The Huffington Post:
I know very few people who would describe first semester, freshman year of college, as a time of unqualified joy. I was certainly ready to leave home, but even so it was a disruptive time. I was disconnected from my family and close friends for the first time and, even more difficult, thrown into a dormitory full of strangers — young men from unfamiliar places with diverse experiences and values.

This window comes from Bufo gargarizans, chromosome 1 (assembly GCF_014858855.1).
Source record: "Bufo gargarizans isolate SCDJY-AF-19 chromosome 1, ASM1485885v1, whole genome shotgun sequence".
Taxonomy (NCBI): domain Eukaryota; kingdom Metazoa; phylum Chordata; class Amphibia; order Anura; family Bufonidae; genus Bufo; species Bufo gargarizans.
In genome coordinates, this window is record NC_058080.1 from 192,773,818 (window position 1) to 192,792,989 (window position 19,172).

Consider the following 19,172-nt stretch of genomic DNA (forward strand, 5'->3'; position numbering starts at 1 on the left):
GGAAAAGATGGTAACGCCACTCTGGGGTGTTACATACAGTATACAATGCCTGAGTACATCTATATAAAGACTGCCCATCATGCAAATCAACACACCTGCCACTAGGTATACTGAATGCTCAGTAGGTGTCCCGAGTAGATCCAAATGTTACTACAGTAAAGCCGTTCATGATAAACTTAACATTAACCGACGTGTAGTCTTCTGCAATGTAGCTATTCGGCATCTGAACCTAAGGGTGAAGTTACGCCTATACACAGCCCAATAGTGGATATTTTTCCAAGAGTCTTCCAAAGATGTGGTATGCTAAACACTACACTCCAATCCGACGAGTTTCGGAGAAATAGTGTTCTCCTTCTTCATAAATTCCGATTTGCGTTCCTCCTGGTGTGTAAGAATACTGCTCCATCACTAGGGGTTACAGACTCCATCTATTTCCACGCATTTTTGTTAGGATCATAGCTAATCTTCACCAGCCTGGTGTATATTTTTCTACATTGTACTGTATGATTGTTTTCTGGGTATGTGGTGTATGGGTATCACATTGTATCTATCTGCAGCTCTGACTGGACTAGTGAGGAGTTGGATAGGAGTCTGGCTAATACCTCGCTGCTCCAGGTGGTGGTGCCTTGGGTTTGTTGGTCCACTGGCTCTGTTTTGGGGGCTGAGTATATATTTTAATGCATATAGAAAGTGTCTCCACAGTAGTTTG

University of Notre Dame psychological scientist Gerald Haeffel and his colleagues have been exploring what’s called cognitive vulnerability — a way of thinking, and interpreting life’s travails, that predisposes people to clinical depression. It’s long been thought that cognitive style is fairly well fixed by adolescence. Some of us are blessed, while others are saddled with a tendency toward negativity and rumination and other cognitive precursors of melancholy. But there is reason to believe that cognitive style is not immutable.
Read the whole story: The Huffington Post
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